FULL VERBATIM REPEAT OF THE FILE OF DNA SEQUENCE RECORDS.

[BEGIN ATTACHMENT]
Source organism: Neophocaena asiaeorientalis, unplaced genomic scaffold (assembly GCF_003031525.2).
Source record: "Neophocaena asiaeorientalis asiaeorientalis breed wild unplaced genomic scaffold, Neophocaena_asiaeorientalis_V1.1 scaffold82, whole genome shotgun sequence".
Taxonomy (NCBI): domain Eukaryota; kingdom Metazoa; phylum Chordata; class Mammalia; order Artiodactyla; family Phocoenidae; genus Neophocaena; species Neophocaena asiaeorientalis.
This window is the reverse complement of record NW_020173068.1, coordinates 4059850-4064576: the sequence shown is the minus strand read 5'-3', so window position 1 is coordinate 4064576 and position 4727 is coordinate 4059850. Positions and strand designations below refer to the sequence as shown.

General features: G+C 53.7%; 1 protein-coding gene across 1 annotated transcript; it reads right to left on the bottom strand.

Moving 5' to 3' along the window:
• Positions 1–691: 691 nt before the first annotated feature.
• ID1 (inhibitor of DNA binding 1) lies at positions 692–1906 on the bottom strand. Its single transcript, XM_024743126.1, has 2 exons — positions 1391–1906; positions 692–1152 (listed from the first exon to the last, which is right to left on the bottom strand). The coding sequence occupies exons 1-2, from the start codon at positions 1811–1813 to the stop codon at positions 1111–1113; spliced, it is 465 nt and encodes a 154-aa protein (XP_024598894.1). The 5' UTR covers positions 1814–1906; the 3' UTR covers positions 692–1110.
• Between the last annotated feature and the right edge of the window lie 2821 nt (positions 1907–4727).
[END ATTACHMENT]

Source organism: Neophocaena asiaeorientalis, unplaced genomic scaffold (assembly GCF_003031525.2).
Source record: "Neophocaena asiaeorientalis asiaeorientalis breed wild unplaced genomic scaffold, Neophocaena_asiaeorientalis_V1.1 scaffold82, whole genome shotgun sequence".
Taxonomy (NCBI): domain Eukaryota; kingdom Metazoa; phylum Chordata; class Mammalia; order Artiodactyla; family Phocoenidae; genus Neophocaena; species Neophocaena asiaeorientalis.
This window is the reverse complement of record NW_020173068.1, coordinates 4059850-4064576: the sequence shown is the minus strand read 5'-3', so window position 1 is coordinate 4064576 and position 4727 is coordinate 4059850. Positions and strand designations below refer to the sequence as shown.

General features: G+C 53.7%; 1 protein-coding gene across 1 annotated transcript; it reads right to left on the bottom strand.

Moving 5' to 3' along the window:
• Positions 1–691: 691 nt before the first annotated feature.
• ID1 (inhibitor of DNA binding 1) lies at positions 692–1906 on the bottom strand. Its single transcript, XM_024743126.1, has 2 exons — positions 1391–1906; positions 692–1152 (listed from the first exon to the last, which is right to left on the bottom strand). The coding sequence occupies exons 1-2, from the start codon at positions 1811–1813 to the stop codon at positions 1111–1113; spliced, it is 465 nt and encodes a 154-aa protein (XP_024598894.1). The 5' UTR covers positions 1814–1906; the 3' UTR covers positions 692–1110.
• Between the last annotated feature and the right edge of the window lie 2821 nt (positions 1907–4727).